The dollar stayed on a weak note around ¥101 in Tokyo trading late Wednesday, as market players remained risk-averse due to economic concern in the wake of Britain’s vote last month to leave the European Union.
At 5 p.m., the dollar stood at ¥100.98-99, down from ¥101.74-74 at the same time Tuesday. The euro was at $1.1065-1065, down from $1.1154-1154, and at ¥111.74-74, down from 113.48-49.
The dollar moved around ¥101.20 in early trading due to safe-haven buying of the yen, reflecting rekindled concern over the global economy following Britain’s vote to exit the EU, or Brexit.
The greenback fell as low as around ¥100.60, after the 225-issue Nikkei stock average accelerated its downswing to tumble some 500 points in late morning trading.
The British pound plummeted below ¥130 at one point, hitting the lowest level since November 2012, with worries about the course of the British economy fueled by a halt to cancellations of U.K. real estate funds.
The risk-averse sentiment intensified further in the market after the People’s Bank of China lowered the yuan’s reference rate against the dollar to the lowest level in five years and eight months, traders said.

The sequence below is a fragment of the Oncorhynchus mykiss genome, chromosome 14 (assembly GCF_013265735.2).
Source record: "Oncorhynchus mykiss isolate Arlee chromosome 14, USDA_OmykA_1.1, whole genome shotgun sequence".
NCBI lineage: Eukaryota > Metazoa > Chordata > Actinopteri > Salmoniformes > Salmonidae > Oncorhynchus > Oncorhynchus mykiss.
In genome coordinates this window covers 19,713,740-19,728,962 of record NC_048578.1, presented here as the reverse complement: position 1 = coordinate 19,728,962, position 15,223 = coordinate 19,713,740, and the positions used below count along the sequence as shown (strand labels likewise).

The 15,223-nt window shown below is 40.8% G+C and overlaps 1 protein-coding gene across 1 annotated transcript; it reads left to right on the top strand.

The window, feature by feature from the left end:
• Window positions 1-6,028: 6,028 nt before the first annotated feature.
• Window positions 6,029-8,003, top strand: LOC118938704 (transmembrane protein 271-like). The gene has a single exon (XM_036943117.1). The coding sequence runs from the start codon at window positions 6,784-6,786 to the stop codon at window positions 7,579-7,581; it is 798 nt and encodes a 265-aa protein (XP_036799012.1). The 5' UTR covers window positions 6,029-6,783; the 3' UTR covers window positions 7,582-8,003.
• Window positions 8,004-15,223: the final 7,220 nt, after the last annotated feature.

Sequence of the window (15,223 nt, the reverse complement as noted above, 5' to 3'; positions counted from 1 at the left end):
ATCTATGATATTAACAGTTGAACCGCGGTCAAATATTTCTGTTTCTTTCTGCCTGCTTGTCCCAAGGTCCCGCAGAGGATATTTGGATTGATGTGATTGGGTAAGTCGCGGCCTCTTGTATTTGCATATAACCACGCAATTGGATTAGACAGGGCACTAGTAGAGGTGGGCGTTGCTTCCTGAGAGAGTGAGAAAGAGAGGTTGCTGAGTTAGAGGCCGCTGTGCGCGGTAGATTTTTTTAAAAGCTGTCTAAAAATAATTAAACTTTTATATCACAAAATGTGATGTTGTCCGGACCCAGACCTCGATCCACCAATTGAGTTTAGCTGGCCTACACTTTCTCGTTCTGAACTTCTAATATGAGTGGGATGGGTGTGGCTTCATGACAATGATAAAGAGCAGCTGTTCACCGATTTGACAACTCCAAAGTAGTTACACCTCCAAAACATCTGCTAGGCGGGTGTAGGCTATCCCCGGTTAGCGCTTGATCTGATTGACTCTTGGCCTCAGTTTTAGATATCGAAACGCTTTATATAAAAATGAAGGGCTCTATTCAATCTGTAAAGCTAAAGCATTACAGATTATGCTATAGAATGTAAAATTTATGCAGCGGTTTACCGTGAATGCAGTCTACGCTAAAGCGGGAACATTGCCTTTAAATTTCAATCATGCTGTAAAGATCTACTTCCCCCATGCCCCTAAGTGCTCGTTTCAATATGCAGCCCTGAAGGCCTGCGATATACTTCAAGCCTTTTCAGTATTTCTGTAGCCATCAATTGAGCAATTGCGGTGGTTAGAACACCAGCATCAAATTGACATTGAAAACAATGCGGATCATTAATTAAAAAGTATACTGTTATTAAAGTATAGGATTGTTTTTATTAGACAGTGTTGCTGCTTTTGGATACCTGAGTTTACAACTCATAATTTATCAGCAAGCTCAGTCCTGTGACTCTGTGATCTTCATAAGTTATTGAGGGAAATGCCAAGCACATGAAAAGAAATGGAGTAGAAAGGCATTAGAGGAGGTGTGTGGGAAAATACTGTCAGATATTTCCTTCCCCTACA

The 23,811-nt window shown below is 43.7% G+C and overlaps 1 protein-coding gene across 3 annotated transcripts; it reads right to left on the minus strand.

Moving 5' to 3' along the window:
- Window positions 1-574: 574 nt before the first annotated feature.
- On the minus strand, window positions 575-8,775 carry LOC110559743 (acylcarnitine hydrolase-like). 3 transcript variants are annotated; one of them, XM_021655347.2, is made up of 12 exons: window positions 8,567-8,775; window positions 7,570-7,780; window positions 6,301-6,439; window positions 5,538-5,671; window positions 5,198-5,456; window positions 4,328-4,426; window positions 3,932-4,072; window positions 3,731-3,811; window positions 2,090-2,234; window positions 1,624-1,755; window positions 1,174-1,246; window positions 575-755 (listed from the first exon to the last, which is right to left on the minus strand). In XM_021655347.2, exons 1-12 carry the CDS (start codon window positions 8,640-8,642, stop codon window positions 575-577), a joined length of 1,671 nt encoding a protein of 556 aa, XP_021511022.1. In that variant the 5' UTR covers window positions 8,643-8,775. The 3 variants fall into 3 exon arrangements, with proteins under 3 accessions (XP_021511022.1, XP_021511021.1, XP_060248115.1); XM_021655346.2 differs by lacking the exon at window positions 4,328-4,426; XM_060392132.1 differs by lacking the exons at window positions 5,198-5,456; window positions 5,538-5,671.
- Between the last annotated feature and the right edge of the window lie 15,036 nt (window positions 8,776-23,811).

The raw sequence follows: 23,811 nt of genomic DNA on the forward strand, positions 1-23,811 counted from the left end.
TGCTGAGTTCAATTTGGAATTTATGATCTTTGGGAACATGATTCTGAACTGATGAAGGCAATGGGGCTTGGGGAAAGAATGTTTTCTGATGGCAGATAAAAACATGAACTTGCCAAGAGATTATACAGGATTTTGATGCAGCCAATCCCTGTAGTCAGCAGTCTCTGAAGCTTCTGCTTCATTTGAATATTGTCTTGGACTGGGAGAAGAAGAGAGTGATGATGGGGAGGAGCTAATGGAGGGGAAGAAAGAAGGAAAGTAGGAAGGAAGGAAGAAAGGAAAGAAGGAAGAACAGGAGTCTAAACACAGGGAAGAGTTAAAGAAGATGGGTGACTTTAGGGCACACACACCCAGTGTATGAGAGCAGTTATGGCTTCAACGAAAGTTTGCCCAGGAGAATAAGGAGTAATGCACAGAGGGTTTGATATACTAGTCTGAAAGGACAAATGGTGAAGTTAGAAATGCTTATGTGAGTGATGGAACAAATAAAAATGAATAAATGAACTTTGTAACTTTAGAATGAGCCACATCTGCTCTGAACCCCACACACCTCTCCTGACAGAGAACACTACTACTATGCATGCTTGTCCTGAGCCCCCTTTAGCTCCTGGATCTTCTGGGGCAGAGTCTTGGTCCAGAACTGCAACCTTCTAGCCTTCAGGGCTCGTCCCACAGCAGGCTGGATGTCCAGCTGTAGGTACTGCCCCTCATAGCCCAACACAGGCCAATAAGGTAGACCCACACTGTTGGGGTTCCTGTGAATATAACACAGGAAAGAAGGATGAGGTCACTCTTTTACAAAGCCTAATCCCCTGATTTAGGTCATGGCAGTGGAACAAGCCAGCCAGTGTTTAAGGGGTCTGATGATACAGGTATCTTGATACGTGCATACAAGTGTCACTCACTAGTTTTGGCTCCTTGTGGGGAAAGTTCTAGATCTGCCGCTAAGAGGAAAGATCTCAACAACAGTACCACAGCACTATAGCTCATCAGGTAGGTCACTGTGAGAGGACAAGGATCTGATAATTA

But the dollar rose back above ¥101 in the afternoon, following the British pound’s rebound above ¥130.
“No direct incentive was particularly seen,” an official at a Japanese bank said of the halt to dollar’s drop versus the yen. The dollar’s resilience seemed to be autonomous, traders said.
Many currency players are sensitive to the pound’s unstable movements, after economic concerns triggered by the Brexit vote spread to broader Europe and other areas in the world, an official at a Japanese securities firm said.